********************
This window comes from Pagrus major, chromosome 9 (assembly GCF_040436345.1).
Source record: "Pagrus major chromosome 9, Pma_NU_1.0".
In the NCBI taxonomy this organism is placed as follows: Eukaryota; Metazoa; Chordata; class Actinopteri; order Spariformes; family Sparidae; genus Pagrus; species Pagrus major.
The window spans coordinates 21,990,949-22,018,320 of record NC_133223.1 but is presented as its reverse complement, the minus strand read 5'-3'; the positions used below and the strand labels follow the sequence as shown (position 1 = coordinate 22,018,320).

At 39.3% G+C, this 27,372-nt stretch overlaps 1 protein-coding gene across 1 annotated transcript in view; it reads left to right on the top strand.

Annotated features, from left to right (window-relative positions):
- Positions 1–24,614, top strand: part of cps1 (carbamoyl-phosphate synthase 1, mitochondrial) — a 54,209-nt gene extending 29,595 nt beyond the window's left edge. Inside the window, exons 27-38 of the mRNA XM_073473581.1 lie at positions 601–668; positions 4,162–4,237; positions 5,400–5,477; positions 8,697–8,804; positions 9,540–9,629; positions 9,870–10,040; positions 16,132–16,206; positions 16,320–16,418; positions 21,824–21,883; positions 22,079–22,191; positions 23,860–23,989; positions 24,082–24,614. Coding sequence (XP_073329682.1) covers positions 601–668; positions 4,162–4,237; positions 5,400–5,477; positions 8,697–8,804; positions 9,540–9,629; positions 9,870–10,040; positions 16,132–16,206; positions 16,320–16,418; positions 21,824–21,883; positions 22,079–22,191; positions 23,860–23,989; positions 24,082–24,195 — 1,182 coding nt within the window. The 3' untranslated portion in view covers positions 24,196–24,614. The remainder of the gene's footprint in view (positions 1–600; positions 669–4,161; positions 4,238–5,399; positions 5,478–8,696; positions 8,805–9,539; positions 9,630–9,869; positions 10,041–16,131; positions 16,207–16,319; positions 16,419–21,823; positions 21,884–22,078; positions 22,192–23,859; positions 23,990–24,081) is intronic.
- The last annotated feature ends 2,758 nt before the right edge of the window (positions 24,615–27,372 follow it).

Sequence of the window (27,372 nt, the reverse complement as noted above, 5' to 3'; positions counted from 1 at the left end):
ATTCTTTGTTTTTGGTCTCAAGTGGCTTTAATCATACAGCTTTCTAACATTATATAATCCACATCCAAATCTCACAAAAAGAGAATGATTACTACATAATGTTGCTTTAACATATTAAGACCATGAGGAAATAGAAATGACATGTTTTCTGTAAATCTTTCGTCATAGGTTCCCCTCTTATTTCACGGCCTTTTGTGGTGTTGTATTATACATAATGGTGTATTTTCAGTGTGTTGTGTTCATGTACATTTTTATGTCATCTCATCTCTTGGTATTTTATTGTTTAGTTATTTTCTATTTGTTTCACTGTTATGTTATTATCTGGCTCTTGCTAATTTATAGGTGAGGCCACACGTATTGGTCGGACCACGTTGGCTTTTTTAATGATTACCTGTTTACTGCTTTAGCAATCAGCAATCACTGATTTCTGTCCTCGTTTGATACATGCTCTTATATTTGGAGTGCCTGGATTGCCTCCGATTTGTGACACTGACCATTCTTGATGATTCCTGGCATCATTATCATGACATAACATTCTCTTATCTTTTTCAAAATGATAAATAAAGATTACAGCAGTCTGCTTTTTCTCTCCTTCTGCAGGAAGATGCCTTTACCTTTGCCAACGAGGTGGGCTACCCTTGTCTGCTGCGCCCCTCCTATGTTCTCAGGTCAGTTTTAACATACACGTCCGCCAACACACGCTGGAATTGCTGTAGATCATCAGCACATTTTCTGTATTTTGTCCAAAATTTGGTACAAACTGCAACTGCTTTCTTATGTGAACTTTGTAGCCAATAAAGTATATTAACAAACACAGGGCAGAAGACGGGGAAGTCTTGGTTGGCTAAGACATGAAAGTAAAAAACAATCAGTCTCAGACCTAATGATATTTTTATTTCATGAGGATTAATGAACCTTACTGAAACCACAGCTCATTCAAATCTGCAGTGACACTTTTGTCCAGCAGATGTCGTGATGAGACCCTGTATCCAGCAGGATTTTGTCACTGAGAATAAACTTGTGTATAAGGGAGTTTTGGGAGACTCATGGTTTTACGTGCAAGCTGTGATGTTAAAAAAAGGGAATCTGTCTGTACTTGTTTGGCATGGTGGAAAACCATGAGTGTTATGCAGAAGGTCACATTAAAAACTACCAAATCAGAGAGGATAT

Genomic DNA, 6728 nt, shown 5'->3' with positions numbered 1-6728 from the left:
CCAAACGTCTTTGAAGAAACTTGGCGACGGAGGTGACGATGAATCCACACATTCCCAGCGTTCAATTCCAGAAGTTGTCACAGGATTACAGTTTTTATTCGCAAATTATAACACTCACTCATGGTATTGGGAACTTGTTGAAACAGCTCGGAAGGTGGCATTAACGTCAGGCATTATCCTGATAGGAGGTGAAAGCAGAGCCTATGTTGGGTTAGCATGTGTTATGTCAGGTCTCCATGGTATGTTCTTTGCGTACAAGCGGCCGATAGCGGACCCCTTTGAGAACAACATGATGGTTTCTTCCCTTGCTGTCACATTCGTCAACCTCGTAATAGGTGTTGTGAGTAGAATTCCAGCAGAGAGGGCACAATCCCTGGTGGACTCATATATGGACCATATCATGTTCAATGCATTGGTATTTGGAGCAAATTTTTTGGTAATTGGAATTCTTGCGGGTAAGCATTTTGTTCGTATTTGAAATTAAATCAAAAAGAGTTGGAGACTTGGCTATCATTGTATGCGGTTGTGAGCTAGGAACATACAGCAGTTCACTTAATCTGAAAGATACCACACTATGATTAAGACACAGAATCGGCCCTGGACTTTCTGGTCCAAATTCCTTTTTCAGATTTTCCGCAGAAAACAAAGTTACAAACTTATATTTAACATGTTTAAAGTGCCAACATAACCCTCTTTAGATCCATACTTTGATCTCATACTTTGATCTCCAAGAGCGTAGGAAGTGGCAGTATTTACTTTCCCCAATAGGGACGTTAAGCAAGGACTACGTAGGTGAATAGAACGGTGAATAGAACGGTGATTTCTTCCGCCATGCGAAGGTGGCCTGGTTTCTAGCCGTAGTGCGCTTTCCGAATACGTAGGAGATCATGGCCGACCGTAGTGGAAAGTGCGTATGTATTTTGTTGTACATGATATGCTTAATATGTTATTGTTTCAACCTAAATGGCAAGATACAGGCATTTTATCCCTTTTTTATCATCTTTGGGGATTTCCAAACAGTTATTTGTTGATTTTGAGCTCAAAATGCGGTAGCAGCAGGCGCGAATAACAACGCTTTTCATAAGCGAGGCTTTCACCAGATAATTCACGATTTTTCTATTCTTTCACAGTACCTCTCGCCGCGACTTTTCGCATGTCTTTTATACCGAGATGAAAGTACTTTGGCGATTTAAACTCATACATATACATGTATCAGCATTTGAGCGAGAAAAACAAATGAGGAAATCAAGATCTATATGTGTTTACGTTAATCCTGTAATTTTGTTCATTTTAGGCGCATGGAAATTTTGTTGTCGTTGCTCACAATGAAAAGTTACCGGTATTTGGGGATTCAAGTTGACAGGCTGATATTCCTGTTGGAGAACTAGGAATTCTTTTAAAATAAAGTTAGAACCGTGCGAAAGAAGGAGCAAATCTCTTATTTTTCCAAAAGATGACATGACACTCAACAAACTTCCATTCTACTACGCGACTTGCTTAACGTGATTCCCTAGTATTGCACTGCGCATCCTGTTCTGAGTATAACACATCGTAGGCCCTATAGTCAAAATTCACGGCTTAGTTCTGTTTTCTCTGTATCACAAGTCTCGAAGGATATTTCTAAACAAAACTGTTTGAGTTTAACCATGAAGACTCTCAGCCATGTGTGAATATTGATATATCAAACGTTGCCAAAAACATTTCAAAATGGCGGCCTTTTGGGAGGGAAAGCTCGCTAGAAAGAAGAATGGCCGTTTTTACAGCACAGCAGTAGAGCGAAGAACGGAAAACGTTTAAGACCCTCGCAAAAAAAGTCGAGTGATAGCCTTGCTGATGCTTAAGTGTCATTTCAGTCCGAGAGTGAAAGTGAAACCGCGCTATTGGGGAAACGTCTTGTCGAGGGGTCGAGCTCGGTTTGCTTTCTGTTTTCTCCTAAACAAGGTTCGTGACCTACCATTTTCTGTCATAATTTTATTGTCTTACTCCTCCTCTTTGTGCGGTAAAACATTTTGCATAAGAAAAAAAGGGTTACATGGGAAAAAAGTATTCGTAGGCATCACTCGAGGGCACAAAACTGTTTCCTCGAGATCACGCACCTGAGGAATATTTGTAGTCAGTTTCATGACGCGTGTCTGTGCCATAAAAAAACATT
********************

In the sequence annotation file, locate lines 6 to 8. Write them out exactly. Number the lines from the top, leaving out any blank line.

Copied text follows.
Annotated features, from left to right (window-relative positions):
- Positions 1–24,614, top strand: part of cps1 (carbamoyl-phosphate synthase 1, mitochondrial) — a 54,209-nt gene extending 29,595 nt beyond the window's left edge. Inside the window, exons 27-38 of the mRNA XM_073473581.1 lie at positions 601–668; positions 4,162–4,237; positions 5,400–5,477; positions 8,697–8,804; positions 9,540–9,629; positions 9,870–10,040; positions 16,132–16,206; positions 16,320–16,418; positions 21,824–21,883; positions 22,079–22,191; positions 23,860–23,989; positions 24,082–24,614. Coding sequence (XP_073329682.1) covers positions 601–668; positions 4,162–4,237; positions 5,400–5,477; positions 8,697–8,804; positions 9,540–9,629; positions 9,870–10,040; positions 16,132–16,206; positions 16,320–16,418; positions 21,824–21,883; positions 22,079–22,191; positions 23,860–23,989; positions 24,082–24,195 — 1,182 coding nt within the window. The 3' untranslated portion in view covers positions 24,196–24,614. The remainder of the gene's footprint in view (positions 1–600; positions 669–4,161; positions 4,238–5,399; positions 5,478–8,696; positions 8,805–9,539; positions 9,630–9,869; positions 10,041–16,131; positions 16,207–16,319; positions 16,419–21,823; positions 21,884–22,078; positions 22,192–23,859; positions 23,990–24,081) is intronic.
- The last annotated feature ends 2,758 nt before the right edge of the window (positions 24,615–27,372 follow it).